Removing black scale after forging

I built my first forge over the weekend, and practiced heating and forging on an old file. When I was done, the file had a black scale on
it in places. Some of it chipped off, but other pieces seemed stuck to the base metal. What are some of the ways to remove this black scale? Thanks. John
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John wrote:

Wire brushes are your friend. You can buy hand brushes, and you can buy knotted cup wheels that thread onto the spindle of a 4 or 4" angle grinder. Those are one approach. Another approach is tumbling parts in abrasive media, or, equivalently, vibrating the parts in abrasive media. This can be fast and very effective but it's costly to set up and expensive, more of a production thing. Finally, you can do various chemical etches, varying anywhere from muriatic acid to molasses. The black is an iron oxide, and the basic concept is that acids attack oxides much more strongly than they do base metal. Acid dips have some drawbacks.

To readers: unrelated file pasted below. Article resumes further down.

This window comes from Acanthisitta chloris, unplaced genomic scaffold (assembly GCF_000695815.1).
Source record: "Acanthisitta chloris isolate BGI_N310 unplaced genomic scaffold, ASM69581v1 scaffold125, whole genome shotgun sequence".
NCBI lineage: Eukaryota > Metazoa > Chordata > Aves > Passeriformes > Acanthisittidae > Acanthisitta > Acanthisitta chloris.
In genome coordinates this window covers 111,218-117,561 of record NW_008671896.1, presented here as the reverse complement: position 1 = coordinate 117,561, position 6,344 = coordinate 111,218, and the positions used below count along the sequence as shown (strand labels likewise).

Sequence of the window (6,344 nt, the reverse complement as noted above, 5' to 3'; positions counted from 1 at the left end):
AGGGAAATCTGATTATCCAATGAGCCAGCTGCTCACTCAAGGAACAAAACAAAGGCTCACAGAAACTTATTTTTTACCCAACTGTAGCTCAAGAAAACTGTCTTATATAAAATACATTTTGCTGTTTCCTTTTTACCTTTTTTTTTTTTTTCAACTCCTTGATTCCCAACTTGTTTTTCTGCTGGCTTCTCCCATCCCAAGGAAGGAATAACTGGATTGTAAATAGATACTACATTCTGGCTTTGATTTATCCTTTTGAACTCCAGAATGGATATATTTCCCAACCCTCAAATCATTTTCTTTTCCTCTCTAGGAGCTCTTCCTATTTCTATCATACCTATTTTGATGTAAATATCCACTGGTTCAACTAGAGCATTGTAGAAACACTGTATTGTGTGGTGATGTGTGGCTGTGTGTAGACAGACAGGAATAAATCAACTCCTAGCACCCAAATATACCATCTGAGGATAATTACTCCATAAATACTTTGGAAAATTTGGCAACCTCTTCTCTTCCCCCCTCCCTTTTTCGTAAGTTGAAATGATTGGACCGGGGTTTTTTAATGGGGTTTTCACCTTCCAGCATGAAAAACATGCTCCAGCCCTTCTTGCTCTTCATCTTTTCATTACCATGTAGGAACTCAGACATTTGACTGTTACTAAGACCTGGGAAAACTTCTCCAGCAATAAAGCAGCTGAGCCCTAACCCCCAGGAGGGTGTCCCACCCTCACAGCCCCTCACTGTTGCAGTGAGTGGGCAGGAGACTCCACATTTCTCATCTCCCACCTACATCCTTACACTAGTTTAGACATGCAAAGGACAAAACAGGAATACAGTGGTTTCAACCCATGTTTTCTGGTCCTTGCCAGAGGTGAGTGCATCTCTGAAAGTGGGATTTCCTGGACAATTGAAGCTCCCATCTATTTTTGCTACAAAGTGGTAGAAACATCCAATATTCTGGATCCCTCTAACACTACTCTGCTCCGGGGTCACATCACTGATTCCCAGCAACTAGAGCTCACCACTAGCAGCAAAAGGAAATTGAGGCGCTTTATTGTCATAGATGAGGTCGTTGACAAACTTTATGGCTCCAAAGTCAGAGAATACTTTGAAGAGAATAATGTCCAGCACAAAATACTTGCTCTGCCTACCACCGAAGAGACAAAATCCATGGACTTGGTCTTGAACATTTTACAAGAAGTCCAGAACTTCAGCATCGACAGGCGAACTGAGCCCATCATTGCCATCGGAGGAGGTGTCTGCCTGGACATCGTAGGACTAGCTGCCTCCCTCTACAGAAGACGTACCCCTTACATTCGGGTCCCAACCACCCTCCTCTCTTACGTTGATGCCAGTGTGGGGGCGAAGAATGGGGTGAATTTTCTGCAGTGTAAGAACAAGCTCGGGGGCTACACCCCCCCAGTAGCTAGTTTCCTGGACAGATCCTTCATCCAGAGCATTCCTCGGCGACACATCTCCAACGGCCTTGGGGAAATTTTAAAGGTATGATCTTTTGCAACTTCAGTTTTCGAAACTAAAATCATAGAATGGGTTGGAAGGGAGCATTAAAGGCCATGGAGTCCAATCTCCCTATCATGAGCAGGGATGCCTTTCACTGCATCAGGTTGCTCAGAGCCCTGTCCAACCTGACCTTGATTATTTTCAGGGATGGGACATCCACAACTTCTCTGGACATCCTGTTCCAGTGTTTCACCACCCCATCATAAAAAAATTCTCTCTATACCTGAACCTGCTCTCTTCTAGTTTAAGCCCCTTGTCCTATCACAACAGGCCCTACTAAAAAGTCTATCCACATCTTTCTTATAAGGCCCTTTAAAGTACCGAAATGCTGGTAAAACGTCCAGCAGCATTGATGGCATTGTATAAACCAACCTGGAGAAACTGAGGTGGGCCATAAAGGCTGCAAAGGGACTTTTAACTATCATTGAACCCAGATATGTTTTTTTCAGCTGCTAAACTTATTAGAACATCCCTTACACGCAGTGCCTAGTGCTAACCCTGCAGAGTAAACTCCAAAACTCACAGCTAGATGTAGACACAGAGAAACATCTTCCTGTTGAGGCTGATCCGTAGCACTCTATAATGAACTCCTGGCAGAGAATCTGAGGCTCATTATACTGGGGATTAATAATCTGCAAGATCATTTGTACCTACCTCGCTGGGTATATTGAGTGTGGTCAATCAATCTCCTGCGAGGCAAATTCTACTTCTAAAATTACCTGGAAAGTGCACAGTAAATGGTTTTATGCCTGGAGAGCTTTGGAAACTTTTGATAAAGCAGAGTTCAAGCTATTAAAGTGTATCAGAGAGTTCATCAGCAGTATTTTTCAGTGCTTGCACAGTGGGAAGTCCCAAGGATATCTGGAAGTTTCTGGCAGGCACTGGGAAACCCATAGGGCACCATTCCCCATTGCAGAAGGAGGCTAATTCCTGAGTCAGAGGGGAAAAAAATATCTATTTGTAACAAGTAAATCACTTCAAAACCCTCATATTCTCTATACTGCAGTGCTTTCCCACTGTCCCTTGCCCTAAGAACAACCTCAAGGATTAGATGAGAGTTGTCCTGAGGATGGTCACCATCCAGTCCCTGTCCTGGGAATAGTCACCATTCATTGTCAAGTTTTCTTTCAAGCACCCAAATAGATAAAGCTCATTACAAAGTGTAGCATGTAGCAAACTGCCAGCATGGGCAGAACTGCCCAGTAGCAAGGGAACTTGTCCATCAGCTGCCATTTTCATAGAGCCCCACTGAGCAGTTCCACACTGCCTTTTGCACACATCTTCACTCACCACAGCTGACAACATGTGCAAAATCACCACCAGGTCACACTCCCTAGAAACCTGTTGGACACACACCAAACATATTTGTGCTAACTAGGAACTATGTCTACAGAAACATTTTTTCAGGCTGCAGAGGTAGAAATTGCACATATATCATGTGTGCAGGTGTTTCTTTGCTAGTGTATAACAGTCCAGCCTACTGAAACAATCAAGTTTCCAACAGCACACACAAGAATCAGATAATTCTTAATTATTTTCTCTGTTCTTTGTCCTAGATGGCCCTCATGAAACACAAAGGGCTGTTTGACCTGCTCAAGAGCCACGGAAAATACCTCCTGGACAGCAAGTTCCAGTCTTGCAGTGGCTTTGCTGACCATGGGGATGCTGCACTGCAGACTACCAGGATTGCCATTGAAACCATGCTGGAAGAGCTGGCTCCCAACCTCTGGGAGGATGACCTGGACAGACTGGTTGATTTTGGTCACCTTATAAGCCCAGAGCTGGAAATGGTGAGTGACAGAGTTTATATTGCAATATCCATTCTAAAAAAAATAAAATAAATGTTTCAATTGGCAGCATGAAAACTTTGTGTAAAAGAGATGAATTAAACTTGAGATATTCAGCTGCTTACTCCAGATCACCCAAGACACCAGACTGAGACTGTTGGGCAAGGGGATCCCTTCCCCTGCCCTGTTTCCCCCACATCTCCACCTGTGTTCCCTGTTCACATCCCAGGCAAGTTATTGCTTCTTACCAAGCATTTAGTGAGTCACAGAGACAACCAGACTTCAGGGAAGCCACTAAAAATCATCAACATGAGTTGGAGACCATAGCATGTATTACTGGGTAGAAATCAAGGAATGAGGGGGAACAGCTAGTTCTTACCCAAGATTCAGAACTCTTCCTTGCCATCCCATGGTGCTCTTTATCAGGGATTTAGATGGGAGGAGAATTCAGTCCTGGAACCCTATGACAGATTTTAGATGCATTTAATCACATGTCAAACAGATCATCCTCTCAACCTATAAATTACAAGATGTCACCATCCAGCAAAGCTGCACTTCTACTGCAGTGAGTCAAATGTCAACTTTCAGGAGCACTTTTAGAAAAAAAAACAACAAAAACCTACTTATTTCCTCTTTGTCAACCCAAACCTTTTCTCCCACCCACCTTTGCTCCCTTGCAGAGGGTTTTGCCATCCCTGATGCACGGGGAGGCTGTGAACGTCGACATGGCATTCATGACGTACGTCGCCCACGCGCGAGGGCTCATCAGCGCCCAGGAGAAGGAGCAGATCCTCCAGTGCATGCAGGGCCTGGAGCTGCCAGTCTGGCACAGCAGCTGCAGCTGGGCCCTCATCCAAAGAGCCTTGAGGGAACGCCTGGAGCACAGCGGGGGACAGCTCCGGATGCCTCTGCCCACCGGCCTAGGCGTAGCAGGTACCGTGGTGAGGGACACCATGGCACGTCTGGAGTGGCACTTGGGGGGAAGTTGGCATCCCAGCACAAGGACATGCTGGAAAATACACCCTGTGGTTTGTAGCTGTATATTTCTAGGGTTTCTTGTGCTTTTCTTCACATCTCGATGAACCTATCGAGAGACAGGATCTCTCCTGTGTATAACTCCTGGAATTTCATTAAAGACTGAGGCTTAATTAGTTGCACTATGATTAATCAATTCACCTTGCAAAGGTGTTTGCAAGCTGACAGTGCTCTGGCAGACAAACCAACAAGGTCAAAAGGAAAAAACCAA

Google tells all.
GWE
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Plain vinegar works great. Dip or brush it on and the scale will fall off in minutes.
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Hand wire brush the piece quickly when you remove it from the forge. If you don't, the scale will be driven into the surface from your hammering, making it rough.
Scale will come off at a lower heat than it forms at, so a final brushing (at red heat) before letting it cool is also pretty effective.
Steve
John wrote:

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Steve Smith wrote:

A few licks with a butcher block brush each time the piece comes out of the fire will make final clean up much easier.
You can get a butcher block brush at most farrier suppliers.
--
Tom Stovall, CJF
Farrier & Blacksmith
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